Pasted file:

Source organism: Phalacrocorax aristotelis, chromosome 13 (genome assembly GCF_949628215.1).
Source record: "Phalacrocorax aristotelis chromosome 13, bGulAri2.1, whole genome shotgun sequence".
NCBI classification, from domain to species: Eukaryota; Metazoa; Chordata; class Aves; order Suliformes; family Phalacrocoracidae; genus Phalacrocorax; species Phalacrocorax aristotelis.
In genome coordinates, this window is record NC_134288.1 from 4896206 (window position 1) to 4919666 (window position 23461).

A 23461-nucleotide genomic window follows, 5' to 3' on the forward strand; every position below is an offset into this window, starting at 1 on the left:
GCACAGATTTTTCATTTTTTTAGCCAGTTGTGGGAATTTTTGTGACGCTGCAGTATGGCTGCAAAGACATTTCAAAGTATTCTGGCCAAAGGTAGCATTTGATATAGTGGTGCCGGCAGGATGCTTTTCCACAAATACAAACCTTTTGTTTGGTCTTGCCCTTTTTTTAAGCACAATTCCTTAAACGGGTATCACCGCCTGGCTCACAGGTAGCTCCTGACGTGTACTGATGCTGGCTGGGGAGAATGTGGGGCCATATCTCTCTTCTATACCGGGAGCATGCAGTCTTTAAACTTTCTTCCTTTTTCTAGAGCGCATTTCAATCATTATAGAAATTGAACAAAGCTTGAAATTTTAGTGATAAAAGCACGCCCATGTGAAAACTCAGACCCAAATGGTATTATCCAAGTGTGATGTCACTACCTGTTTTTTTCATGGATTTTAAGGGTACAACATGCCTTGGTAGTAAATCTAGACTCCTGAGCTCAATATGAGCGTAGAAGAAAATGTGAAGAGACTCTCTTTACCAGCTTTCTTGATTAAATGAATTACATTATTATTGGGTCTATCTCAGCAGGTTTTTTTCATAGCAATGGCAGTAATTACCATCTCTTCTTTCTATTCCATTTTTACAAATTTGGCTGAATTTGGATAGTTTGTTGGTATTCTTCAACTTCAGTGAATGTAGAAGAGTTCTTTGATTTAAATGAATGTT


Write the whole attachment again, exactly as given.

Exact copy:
Source organism: Phalacrocorax aristotelis, chromosome 13 (genome assembly GCF_949628215.1).
Source record: "Phalacrocorax aristotelis chromosome 13, bGulAri2.1, whole genome shotgun sequence".
NCBI classification, from domain to species: Eukaryota; Metazoa; Chordata; class Aves; order Suliformes; family Phalacrocoracidae; genus Phalacrocorax; species Phalacrocorax aristotelis.
In genome coordinates, this window is record NC_134288.1 from 4896206 (window position 1) to 4919666 (window position 23461).

A 23461-nucleotide genomic window follows, 5' to 3' on the forward strand; every position below is an offset into this window, starting at 1 on the left:
GCACAGATTTTTCATTTTTTTAGCCAGTTGTGGGAATTTTTGTGACGCTGCAGTATGGCTGCAAAGACATTTCAAAGTATTCTGGCCAAAGGTAGCATTTGATATAGTGGTGCCGGCAGGATGCTTTTCCACAAATACAAACCTTTTGTTTGGTCTTGCCCTTTTTTTAAGCACAATTCCTTAAACGGGTATCACCGCCTGGCTCACAGGTAGCTCCTGACGTGTACTGATGCTGGCTGGGGAGAATGTGGGGCCATATCTCTCTTCTATACCGGGAGCATGCAGTCTTTAAACTTTCTTCCTTTTTCTAGAGCGCATTTCAATCATTATAGAAATTGAACAAAGCTTGAAATTTTAGTGATAAAAGCACGCCCATGTGAAAACTCAGACCCAAATGGTATTATCCAAGTGTGATGTCACTACCTGTTTTTTTCATGGATTTTAAGGGTACAACATGCCTTGGTAGTAAATCTAGACTCCTGAGCTCAATATGAGCGTAGAAGAAAATGTGAAGAGACTCTCTTTACCAGCTTTCTTGATTAAATGAATTACATTATTATTGGGTCTATCTCAGCAGGTTTTTTTCATAGCAATGGCAGTAATTACCATCTCTTCTTTCTATTCCATTTTTACAAATTTGGCTGAATTTGGATAGTTTGTTGGTATTCTTCAACTTCAGTGAATGTAGAAGAGTTCTTTGATTTAAATGAATGTT